Fewer than half of parents support the national standards in reading, writing and maths - and only five percent consider the controversial benchmarks when choosing a school for their children.
The findings - from the Council for Educational Research national survey of primary and intermediate schools - were published just a week after the government announced the demise of the standards.
The survey report said only 46 percent of the 504 respondents - who had children at 31 schools - agreed they supported the national standards, while 35 percent were neutral or unsure and 18 percent disagreed.
Sixty-two percent of the parents agreed they had a good understanding of the standards, 24 percent were unsure and more than 10 percent disagreed.
About 85 percent said they got clear information about their child's achievement in the national standards in reading, writing and maths, and about their progress through the year.
The survey found 54 percent of the respondents sent their child to a school because their older children or the children of family or friends attended the school.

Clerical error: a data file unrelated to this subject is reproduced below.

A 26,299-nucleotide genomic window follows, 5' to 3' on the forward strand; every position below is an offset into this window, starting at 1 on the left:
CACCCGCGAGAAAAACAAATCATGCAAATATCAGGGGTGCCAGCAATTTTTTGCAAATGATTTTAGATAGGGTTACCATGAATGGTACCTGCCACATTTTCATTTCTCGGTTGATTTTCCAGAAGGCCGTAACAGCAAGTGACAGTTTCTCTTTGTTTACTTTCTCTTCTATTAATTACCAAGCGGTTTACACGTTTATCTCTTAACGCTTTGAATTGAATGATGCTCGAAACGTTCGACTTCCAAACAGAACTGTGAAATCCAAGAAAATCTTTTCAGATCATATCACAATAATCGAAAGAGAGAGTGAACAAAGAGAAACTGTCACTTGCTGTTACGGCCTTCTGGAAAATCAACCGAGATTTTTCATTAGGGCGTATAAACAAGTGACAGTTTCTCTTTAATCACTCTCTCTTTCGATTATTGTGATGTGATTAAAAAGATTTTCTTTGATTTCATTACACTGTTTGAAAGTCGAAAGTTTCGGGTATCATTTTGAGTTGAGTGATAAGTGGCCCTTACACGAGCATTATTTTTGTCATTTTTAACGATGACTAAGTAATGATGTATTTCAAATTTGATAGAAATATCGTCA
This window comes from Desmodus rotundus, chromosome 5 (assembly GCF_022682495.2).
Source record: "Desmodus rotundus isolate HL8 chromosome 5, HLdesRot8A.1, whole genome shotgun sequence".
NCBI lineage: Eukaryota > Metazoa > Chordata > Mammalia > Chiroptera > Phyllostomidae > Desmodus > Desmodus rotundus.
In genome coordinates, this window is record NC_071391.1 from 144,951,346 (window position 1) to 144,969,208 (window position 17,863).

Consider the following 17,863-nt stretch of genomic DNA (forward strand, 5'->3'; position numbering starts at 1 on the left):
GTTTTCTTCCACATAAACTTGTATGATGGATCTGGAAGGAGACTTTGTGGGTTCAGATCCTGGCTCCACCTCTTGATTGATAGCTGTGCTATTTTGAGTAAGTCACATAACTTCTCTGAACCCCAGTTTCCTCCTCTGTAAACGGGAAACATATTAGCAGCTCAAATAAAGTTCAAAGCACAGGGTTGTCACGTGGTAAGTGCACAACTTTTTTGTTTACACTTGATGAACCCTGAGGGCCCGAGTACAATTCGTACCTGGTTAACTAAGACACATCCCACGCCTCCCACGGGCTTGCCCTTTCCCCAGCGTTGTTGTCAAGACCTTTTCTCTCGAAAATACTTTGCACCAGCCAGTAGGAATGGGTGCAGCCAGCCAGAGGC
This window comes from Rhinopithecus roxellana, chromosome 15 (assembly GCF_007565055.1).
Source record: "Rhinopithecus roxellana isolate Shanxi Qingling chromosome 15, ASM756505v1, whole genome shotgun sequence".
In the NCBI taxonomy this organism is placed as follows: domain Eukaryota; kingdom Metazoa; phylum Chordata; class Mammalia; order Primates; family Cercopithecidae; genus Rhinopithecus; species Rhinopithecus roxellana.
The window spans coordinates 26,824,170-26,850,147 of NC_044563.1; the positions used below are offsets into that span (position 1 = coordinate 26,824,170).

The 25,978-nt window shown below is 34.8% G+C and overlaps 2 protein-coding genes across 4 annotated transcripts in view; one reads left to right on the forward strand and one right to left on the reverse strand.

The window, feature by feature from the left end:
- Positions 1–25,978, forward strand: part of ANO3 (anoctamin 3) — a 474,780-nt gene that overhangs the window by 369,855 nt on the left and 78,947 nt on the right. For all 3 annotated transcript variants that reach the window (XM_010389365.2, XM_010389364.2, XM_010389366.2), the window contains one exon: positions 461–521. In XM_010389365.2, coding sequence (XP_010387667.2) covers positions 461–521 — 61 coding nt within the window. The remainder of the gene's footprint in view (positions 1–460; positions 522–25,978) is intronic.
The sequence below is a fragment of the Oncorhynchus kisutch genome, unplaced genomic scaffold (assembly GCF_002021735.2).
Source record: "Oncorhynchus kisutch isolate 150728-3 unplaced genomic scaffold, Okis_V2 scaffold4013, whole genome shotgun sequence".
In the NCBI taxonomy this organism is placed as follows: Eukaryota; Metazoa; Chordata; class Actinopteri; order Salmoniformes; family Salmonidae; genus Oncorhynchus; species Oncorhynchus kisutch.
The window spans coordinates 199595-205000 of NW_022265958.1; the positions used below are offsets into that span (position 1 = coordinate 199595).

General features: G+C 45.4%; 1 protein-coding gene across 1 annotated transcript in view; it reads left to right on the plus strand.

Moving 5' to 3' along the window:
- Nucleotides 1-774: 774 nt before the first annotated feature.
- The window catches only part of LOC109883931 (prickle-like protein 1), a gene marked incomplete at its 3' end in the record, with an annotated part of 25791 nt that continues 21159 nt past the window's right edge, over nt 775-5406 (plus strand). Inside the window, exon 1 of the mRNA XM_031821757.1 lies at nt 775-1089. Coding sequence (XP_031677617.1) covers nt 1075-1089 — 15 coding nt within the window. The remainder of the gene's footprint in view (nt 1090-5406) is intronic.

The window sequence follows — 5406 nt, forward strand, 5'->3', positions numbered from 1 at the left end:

Fifty-four percent said their choice of school was influenced by attending a school open day, 15 percent said they considered review office reports and only five percent said results in the national standards in reading, writing and maths influenced their decision.
Ninety percent of respondents said their child attended their first-choice of school and two-thirds of respondents sent their child to their nearest primary or intermediate school.
More than half of respondents said they had participated in a school trip or fund-raising event and 62 percent had attended a sports event, up from 39 percent in 2013.
Ninety percent of respondents were happy with their child's school, said their child felt safe at school and enjoyed going to school.
Eighty-three percent of parents said cost was not an issue for their school.
The national survey was conducted in late 2016 and is run every three years.